Chess has spawned a vast body of literature. There is a small proportion focusing primarily on correspondence chess and this section of our website provides an introduction. Please tell us if you have other examples which should be added.
Diamond Dust (Jonathan Berry, 1991)
“If chess is a sport which prods the intellect to give of its best, then correspondence chess is where that best can be achieved”.
This could be the title of a discussion topic but is made as a statement on the cover of the 1991 games collection edited by Jonathan Berry to record the tournament organised by the Canadian Correspondence Chess Association in honour of its 60th anniversary.
In addition to giving annotated scores of all 105 games, with an encouragement to develop correspondence chess, the book is ahead of its time in recognising climate change and claiming that correspondence chess has a role to play through reducing the need to travel for competitive over the board play (see the preface from the editor).
The Chess Analyst (Jon Edwards, 1998)
Written by Jon Edwards while the Vice President of Computer and Information Sciences at Princeton University, The Chess Analyst provides an insight into the final days of correspondence and postal chess being synonymous.
With 25 chapters providing insight and wit, Jon’s narrative speaks of a bygone age. Could Stockfish inspire the following commentary on playing against Stephan Gerzadowicz:
“Stephan’s postcards arrive with the same wit that we’ve come to expect from his columns and books. And there’s his chess style, a passionate conviction in fianchettoed bishops and a slow steady build up that lulls one opponent after another into structural suicide. It’s almost as if Stephan has discovered the deep, hidden nature of the game, the precise tempo of play dictated by the obscure space-time relationship in chess”.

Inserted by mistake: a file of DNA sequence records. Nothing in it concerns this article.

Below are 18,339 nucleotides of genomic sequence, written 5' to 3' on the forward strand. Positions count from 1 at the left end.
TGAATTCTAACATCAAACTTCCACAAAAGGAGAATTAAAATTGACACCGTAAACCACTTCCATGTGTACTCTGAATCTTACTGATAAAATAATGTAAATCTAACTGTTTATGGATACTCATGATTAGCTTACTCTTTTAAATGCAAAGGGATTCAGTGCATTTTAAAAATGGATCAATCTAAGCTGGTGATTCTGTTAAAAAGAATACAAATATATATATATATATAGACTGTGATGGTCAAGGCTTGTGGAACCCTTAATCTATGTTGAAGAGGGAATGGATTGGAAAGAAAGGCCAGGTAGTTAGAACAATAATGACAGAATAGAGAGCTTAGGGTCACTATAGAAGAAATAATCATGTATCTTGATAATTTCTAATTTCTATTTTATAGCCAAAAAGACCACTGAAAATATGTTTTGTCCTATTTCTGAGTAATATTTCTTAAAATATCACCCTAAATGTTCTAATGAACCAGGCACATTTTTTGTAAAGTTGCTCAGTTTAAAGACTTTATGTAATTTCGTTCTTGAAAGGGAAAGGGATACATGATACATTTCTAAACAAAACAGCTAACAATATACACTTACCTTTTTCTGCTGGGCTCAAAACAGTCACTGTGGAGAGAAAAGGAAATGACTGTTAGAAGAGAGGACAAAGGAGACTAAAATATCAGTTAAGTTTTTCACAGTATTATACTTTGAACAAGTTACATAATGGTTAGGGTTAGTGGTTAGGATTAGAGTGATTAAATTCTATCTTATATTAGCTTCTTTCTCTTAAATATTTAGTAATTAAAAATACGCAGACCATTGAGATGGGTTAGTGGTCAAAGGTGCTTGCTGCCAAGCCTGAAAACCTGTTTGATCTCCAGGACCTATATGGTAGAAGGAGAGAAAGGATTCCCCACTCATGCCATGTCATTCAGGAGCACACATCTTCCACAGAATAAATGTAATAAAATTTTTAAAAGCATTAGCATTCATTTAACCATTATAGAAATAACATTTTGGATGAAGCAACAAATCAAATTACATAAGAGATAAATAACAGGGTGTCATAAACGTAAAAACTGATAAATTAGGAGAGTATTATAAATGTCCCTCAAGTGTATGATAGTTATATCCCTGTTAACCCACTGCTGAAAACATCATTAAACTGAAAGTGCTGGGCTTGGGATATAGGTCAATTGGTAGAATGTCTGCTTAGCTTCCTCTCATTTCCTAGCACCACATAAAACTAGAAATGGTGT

The Write Move (Tim Harding, 2005)
Did you know that correspondence chess was first mentioned in literature in 1694 (in “De Ludis Orientalibus” by Thomas Hyde) If not, reading this anthology of “the best writing in correspondence chess”, edited by Tim Harding, may be required reading.
With 24 varied and interesting articles, together with an illuminating introduction by Tim and an extended bibliography of correspondence chess works, the work could be a starting point for anyone wanting to become a correspondence chess scholar.
Battle at Long Range (Tim Harding, 2009)
This is Tim’s doctoral thesis submitted for his PhD to Trinity College in 2009. It provides an extensive review of correspondence chess. It is freely available online through the Trinity ‘s Access to Research Archive (TARA) and can be accessed through this link: Battle at Long Range .
BCCA History (Neil Limbert, 2017)
If you are interested in the BCCA history, a good starting place in the article written by Neil Limbert in 2017 found here: BCCA History.
Neil also references two further works, namely:
The Official History of the British Correspondence Chess Association 1906-2006 by DJ Rogers
Correspondence Chess in Britain & Ireland 1824 – 1987 by Tim Harding.
Further discussion of Tim Harding’s work can be found here: CC Britain & Ireland .
My 120 Selected Correspondence Games (Mike Read, 2018)
This collection of games (pre engines) from Mike Read was reviewed by Neil Limbert in 2018: Mike Read Collection .
Triumph and Disaster (Mike Read, 2020)
Mike Read provided a second offering in 2020, a further games collection, review by Stan Grayland: Triumph and Disaster
EFCC Correspondent (Ed: Mickey Blake)
It is rare to announce a new publication and congratulations are due to Mickey Blaky for inaugurating EFCC Correspondent, the magazine of the EFCC.
For more details and links to the first two editions, see: EFCC Correspondent